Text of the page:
In traditional Catholic parlance, “affectivity” refers to the passions (in modern parlance: generally feelings or emotions) of love that one person might experience for another. It is roughly a synonym for the modern term “affection.”
We can see this usage, for example, in St. Thomas Aquinas’ Summa theologiae, I-IIae, q. 22, a. 2, sed contra:
Sed contra est quod Augustinus dicit, in IX de Civ. Dei, quod motus animi, quos Graeci pathe, nostri autem quidam, sicut Cicero, perturbationes, quidam affectiones vel affectus, quidam vero, sicut in Graeco habetur, expressius passiones vocant.
On the contrary, there is what Augustine said, in Book 9 of the City of God, that the movements of the soul, which the Greeks call pathe, some of our writers, such as Cicero, call disturbances; some call affections or emotions; whereas others, more accurately call them passions, as the Greeks would have it (my translation).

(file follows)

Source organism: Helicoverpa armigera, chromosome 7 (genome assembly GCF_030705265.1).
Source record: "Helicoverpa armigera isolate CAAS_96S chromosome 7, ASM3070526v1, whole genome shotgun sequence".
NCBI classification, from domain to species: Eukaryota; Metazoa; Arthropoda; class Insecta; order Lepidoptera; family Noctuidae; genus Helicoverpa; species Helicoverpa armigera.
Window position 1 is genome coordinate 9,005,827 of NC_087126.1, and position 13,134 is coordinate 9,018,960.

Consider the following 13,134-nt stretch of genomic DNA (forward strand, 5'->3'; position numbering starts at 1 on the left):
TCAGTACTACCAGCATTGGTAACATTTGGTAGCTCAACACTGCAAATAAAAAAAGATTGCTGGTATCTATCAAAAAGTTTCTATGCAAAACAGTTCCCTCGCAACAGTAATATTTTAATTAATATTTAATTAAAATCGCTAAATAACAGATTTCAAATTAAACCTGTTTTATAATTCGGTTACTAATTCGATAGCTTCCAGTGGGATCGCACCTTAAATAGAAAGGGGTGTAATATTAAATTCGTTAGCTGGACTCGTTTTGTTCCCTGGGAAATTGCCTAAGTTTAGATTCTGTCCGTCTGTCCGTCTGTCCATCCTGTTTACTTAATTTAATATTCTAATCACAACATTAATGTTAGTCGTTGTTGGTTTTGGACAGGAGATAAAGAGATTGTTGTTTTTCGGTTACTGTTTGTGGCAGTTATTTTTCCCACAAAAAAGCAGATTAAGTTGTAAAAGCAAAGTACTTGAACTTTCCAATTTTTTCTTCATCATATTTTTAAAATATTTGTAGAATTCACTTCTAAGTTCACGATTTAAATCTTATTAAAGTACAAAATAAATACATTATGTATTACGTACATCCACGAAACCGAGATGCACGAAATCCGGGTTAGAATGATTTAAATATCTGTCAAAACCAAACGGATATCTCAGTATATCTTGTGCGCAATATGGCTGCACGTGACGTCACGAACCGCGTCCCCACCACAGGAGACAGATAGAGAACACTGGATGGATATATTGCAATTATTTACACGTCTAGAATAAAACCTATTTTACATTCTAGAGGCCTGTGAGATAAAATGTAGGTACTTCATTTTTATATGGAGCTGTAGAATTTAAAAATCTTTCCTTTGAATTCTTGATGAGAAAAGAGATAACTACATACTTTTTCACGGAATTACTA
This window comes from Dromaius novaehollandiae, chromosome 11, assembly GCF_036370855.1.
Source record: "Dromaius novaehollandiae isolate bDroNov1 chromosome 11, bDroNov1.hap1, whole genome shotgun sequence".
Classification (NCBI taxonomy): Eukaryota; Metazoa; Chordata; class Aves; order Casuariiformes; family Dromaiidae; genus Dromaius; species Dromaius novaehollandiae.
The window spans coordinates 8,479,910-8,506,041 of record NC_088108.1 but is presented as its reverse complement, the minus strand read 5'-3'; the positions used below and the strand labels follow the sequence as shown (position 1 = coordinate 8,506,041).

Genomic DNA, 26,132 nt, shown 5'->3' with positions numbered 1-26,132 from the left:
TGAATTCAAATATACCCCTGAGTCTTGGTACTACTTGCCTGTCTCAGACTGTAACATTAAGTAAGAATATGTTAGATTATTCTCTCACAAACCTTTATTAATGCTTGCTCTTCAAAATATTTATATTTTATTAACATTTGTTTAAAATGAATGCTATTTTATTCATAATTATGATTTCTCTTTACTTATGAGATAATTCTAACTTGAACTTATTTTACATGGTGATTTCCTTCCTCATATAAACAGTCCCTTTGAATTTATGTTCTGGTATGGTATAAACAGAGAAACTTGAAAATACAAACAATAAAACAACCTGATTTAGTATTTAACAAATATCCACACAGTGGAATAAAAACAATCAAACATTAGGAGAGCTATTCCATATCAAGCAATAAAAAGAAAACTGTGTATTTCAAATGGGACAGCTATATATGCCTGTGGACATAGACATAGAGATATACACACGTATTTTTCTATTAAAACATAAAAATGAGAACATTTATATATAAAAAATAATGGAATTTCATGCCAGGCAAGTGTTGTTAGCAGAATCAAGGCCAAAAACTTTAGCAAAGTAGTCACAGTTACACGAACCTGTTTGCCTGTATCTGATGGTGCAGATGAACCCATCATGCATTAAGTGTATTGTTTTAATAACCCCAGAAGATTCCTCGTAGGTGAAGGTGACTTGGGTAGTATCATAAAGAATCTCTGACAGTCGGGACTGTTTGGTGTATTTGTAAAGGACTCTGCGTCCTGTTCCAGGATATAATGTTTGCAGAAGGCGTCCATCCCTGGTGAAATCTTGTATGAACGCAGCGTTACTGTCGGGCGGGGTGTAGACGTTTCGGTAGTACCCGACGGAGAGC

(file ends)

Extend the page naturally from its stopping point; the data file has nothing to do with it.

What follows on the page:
Affectivity includes the feelings that lovers have for one another, but also, for example, the feelings of children for their parents and parents for children, and so on.
The Catechism’s point is that there is no way to form a healthy emotional relationship based on same-sex attraction. Obviously, people who have same-sex attraction can have healthy friendships, but the friendships (and the emotions involved) would not be based on same-sex attraction as such (in particular, not in the way that the emotional relationship formed in marriage is based on the attraction to the opposite sex).